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The Great Sheffield Flood, also known as the Great Inundation, was a disaster that devastated areas in and above Sheffield on March 11, 1864.
Dale Dyke (or Bradfield) resevoir was one of a planned four resevoirs built around Bradfield, about 8 miles north-west of Sheffield, to satisfy the developing steel industry of Sheffield. The embankment damming the Dale Dyke stream was of earth construction (500 feet wide, 100 feet high), forming a resevoir a mile long and a quarter mile in width.
It was almost completed when it was breached during a storm just before midnight on the 11th March. Within an hour some 650 million gallons (3 million m³) swept through a gap 110 yards wide at the top and 70 feet deep. The torrent of water swept down the Loxley valley through Low Bradfield down to Hillsborough and into Sheffield. The flood reached a depth of 26 feet (8 m) on the upper Loxley, and 6 feet as far as Lady’s Bridge in the centre of Sheffield.
The Loxley valley was heavily industrialised, and the flood destroyed mills, grinding wheels, warehouses, etc, as well as inns and domestic dwellings. A contemporary report lists 4 mills, 17 workshops/warehouses, 3 shops, 39 houses and 2 beer houses totally destroyed; a further 17 mills, 11 workshops/warehouses, 15 shops, 376 houses and 22 beer houses were partially destroyed. Over 4,000 houses were flooded. There were 240 reported deaths, though the total may have been higher, especially if consequent deaths are taken into account.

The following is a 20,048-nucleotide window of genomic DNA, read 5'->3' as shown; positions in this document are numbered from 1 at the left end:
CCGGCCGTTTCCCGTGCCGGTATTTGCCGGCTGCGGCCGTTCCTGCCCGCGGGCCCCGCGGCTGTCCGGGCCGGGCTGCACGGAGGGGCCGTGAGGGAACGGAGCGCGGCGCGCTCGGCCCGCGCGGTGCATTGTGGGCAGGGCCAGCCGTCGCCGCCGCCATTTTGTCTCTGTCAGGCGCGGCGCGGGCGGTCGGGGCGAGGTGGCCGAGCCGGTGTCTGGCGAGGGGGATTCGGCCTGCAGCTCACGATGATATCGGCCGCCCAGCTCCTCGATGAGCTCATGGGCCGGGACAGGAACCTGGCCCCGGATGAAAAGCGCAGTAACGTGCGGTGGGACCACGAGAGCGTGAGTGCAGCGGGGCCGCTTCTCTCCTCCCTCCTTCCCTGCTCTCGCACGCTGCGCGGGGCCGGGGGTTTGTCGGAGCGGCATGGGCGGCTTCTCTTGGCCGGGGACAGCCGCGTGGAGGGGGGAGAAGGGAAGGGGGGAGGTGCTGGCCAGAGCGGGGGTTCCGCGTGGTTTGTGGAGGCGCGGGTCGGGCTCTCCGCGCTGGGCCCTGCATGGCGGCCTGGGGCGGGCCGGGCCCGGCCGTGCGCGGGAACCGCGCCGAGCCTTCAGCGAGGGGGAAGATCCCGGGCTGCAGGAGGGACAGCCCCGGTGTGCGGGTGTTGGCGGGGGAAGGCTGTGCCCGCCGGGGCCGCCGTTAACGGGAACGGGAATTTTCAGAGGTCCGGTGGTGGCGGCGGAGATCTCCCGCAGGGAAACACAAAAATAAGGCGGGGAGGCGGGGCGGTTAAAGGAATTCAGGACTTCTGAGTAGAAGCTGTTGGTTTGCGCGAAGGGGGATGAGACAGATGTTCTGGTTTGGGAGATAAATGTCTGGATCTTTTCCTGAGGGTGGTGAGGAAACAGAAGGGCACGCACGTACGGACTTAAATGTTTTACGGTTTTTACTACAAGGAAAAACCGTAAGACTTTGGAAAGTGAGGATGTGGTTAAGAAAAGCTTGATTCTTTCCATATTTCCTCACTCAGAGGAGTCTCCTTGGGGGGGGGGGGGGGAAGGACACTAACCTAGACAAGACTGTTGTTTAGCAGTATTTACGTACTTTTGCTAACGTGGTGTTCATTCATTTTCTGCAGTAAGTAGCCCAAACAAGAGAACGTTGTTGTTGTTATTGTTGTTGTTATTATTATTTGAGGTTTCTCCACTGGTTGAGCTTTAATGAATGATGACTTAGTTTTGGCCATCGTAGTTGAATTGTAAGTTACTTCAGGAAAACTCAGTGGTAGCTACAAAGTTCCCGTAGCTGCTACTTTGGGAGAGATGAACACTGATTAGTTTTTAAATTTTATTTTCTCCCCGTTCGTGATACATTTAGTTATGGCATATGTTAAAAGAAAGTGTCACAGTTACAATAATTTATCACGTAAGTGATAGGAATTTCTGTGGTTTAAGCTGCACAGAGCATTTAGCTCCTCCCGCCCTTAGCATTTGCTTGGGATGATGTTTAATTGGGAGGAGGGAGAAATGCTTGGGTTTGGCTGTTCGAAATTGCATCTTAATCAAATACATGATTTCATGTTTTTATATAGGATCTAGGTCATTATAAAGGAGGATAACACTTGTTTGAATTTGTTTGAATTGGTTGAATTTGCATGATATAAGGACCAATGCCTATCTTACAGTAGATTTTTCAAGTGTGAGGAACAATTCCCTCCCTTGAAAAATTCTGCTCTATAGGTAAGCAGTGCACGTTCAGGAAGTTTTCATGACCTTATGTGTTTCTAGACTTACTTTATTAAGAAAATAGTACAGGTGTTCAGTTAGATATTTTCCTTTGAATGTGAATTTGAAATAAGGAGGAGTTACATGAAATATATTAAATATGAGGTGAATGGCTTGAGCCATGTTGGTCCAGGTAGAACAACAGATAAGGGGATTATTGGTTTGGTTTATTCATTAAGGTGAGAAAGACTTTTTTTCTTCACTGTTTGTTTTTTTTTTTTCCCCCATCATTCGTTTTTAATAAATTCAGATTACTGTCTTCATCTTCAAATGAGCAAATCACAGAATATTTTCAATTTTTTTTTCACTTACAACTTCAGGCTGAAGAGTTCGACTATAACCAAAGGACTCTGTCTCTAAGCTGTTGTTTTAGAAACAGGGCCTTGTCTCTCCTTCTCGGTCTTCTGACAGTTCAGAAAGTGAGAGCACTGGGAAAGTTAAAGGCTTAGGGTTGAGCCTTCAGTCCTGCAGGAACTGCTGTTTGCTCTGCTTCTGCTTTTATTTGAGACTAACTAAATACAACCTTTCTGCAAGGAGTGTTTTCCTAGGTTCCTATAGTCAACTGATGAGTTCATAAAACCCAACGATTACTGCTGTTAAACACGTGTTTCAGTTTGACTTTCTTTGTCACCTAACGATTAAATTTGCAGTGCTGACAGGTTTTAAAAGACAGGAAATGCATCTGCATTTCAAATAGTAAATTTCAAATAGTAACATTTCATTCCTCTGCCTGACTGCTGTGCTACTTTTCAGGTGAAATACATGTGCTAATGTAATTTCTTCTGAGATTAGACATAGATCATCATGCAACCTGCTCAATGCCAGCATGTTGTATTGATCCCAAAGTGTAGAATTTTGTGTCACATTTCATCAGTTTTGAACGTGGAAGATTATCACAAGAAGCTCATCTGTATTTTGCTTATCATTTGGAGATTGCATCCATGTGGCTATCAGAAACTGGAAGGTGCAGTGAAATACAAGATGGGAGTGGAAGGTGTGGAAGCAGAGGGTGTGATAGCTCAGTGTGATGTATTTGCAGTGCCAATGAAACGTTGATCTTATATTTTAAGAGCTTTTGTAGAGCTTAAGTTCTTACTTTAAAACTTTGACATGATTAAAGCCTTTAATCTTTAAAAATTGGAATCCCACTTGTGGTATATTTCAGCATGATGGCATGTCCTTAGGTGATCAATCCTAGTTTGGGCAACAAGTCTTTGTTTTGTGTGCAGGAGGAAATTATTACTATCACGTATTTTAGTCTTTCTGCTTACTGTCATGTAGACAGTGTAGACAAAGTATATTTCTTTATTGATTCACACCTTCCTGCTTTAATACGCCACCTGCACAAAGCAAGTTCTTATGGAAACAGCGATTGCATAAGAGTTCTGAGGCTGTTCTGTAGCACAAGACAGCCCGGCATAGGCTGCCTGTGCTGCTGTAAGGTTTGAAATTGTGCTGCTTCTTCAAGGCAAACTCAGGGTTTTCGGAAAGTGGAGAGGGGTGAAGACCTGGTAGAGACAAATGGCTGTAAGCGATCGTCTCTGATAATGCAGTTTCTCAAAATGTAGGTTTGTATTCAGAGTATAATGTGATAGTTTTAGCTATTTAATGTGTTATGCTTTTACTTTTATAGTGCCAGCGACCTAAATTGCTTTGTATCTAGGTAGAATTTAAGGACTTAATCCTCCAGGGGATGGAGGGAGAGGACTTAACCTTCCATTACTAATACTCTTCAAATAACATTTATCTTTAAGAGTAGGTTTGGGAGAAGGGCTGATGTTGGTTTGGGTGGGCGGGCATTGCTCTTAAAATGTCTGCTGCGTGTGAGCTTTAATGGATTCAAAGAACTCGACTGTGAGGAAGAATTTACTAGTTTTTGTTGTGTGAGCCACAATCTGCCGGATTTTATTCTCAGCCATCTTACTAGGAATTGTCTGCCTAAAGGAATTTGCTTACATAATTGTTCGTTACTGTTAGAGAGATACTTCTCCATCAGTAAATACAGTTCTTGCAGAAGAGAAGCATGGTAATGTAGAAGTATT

Following a special Act of Parliament, compensation of £273,988 was paid for damage to property, injury to persons, and loss of life – one of the largest insurance awards of its time.
The Flood Claims: A Postscript To The Sheffield Flood – An analysis of the industrial context of the flood by Jean Cass, Transactions of the Hunter Archaeological Society, Volume 15 (1989).
Claims for books lost in the 1864 Sheffield flood – Tanya Schmoller, Quadrat; British Book Trade Index, 2005 (Adobe PDF document, 610kB).
A Complete History Of The Great Flood At Sheffield – Samual Harrison, a local journalist, wrote this exhaustive account of the flood immediately following the event (Adobe PDF document, 520kB).
Illustrated London News – two articles from Saturday March 19, 1864.
Picture Sheffield website: Photographs of the aftermath of the Flood can also be viewed (and purchased) at the Library Service of Sheffield City Council (enter 'Flood 1864' in the search).
Michael Armitage website: This is a comprehensive website run by Michael Armitage, including photographs, maps, and associated local history.
Gunson's Ride: by 'Pinniped' on the BBC's h2g2 site. John Gunson was Chief Engineer of the Sheffield Waterworks Company. This follows his journey to the dam on the night of the burst.
Channel 4's Time Team did a programme on Sheffield's 'Great Flood'.
Dams: If you are interested in the science of dams and 'dam failure', there is a SimScience web-site, 'Cracking Dams', offering information in 3 levels for beginners, intermediate, and advanced.